Teenagers who are sitting their GCSEs this month are being urged to consider alternative routes into employment if they don’t get the results they want.
Nicola Swift-Hunter left school without good GCSE results, and even failed maths, but has since gone on to set up three successful businesses - Barker and Bonehouse, and Little Buddies, both in Cramlington, and Hair of the Dog in Bedlington.
She thinks there is a lot of pressure on students to achieve high grades, but is keen to point out that there are other options, including apprenticeships.
She said: “With the support of family and friends I was able to learn a new skill – dog grooming, which led me into an exciting career. I now employ others who have the passion for personal success and self-development in my dog grooming salons and dog daycare.
“I’m a big believer in apprenticeships: my husband did an apprenticeship in his younger years and is now in a successful career as a watch manager for Tyne and Wear Fire and Rescue. It was my husband that suggested I look into apprenticeships as an employer.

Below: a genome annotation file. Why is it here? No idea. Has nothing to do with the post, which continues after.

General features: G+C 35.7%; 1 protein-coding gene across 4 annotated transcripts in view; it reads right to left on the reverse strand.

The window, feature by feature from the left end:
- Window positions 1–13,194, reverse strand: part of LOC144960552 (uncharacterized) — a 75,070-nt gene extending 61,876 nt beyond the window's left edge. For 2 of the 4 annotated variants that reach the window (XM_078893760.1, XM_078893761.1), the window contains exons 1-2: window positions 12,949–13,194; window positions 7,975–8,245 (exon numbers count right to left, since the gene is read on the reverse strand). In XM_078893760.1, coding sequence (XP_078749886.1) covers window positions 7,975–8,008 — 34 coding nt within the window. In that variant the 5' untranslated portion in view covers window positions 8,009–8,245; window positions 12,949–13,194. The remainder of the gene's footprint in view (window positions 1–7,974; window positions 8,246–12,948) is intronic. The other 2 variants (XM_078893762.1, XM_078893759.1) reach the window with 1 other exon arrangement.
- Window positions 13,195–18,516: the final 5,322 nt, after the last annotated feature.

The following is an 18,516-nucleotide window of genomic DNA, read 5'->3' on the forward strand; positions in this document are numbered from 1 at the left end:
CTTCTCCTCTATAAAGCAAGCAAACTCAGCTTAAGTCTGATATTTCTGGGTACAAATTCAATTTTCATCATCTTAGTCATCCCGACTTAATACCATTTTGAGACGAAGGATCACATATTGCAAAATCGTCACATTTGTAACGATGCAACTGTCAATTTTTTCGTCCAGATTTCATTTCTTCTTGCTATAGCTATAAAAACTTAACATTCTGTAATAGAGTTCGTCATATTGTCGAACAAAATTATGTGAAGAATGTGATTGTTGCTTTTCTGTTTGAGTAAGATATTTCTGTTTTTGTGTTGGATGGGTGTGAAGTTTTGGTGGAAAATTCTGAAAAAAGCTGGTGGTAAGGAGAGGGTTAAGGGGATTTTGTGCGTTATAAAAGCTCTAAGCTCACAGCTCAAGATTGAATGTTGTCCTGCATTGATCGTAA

“After talking to various providers I took on my first apprentice Daniel, who, like myself, didn’t achieve the grades in school. With encouragement and a lot of hard work on his part, Daniel passed his apprenticeship and even went on to manage my Bedlington-based dog barbers Hair of the Dog.”
Mrs Swift-Hunter, who also offers work placements to local schools, such as Collingwood special educational needs school in Morpeth, recently hired another apprentice; 17-year-old Holly, from Cramlington.
She said: “Although Holly’s GCSE results weren’t near the A grade, she certainly has an A grade in determination and self-belief, and I truly believe that’s more important than any academic grade.
“Holly is learning new skills, like canine exercise swimming, animal management in our daycare, dog grooming and customer service through our apprenticeship provider Newcastle College, all whilst getting paid.
“Yes, young people should work hard to achieve the best possible grades they can in their exams, but they shouldn’t let low grades get them down.”
She added: “There’s always alternative routes – if plan A doesn’t work, the alphabet has 25 more letters.”